ABSTRACT. Beginning in the early 1990s, reform of the Italian Healthcare Service (NHS) led to a controlled competition system. Consequently, managers had to face a new institutional framework, one which was characterized by the following elements: citizens' choice of the healthcare organizations to deliver the services they need; the integration of public healthcare organizations' supply with private accredited organizations; the distinction between producing and purchasing organizations. Consequently, management of the purchasing and marketing functions can have a key role in the new situation. By presenting an analysis of national, regional, and local regulations and case analysis, this paper points out the main aspects concerning procurement policy in the Italian NHS. The implications for the internal market mechanism, the Purchasing and Marketing office's role, and the activities implemented in order to contribute to a wide range of decisions are considered.

ABSTRACT. Public agencies have started to shift away from the traditional lowest responsive and responsible bid to other approaches in purchasing certain items and services. These alternative approaches emphasize the quality of the products and the qualifications of the vendors. The purpose of this article is to explore the use qualifications-based selection (QBS) and other non-traditional source selection methods in public procurement processes. An online survey was sent out to 1665 members of the National Institute of Governmental Purchasing, and a mail survey sent a random sample to 300 American Public Works Association members. The survey results show that while the traditional lowest responsive and responsible bidding is still the dominant selection method when all procurement is considered, QBS and other non-traditional methods have gained wide acceptance and use in public agencies, especially for the purchase of professional services and information technology.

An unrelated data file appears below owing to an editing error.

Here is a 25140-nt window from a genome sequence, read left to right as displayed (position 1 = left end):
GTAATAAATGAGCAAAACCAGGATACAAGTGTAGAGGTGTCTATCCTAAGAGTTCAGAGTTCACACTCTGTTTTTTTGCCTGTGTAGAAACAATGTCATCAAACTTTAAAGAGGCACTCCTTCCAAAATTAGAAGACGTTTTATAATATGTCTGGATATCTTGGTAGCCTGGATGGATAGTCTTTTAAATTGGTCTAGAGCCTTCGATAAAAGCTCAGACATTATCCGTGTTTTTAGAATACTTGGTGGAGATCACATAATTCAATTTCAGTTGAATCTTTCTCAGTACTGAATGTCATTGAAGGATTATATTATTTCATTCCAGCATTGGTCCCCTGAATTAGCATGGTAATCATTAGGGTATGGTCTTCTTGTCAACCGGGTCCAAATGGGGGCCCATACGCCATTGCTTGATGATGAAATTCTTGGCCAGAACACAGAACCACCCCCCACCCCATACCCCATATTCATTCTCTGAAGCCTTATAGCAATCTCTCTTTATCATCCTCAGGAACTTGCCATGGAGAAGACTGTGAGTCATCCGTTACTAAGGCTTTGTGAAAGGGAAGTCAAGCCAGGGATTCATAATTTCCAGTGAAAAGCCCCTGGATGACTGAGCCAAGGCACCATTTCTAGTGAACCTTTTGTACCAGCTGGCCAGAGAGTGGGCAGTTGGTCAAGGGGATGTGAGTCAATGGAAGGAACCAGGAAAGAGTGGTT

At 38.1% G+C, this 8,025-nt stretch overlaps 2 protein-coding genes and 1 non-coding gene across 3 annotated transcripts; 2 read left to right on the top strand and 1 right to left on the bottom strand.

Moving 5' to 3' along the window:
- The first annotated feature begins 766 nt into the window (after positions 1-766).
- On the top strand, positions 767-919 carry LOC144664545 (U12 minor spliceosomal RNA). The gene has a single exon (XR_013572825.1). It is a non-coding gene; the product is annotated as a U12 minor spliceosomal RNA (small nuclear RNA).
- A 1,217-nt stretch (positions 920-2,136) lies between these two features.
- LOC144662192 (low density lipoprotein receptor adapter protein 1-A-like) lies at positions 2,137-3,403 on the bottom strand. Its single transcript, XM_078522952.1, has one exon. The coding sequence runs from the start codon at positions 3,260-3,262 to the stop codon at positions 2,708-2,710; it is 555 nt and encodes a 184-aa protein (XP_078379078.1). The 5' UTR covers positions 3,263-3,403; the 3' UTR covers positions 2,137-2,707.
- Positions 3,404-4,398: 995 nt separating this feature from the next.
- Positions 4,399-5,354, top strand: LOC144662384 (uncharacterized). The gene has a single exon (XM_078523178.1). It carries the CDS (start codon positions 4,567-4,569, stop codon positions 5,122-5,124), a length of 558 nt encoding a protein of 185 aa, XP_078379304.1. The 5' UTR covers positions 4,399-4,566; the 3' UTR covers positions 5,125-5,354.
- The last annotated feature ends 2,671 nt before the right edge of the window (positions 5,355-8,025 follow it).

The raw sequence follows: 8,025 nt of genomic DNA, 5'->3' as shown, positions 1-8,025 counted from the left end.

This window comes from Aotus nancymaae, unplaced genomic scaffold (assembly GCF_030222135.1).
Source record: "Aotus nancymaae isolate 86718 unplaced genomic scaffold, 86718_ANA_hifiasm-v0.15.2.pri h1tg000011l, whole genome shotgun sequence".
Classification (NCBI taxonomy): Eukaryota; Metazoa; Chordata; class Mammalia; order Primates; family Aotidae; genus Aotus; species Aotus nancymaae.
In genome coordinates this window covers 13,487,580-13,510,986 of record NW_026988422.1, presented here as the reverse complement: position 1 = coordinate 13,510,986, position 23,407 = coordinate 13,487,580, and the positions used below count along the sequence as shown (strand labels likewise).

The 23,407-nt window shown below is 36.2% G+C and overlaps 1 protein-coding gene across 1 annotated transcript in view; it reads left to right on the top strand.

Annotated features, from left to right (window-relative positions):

ABSTRACT. Nearly $200 billion a year is funneled through the federal procurement system to buy everything from paper clips to stealth fighters. This procurement system can be thought of as an oscillating pendulum as it swings from one extreme of unresponsiveness to mission needs to the other extreme of hypersensitivity to mission. Out of a sense that the procurement pendulum had swung too far towards overregulation, two major procurement reform laws were passed: the Federal Acquisition Streamlining Act of 1994 and the Clinger-Cohen Act of 1996. Many observers suggest that these two laws have led to a revolution in the way the government buys. Are these reforms permanent? The view here is they are not because of various political forces.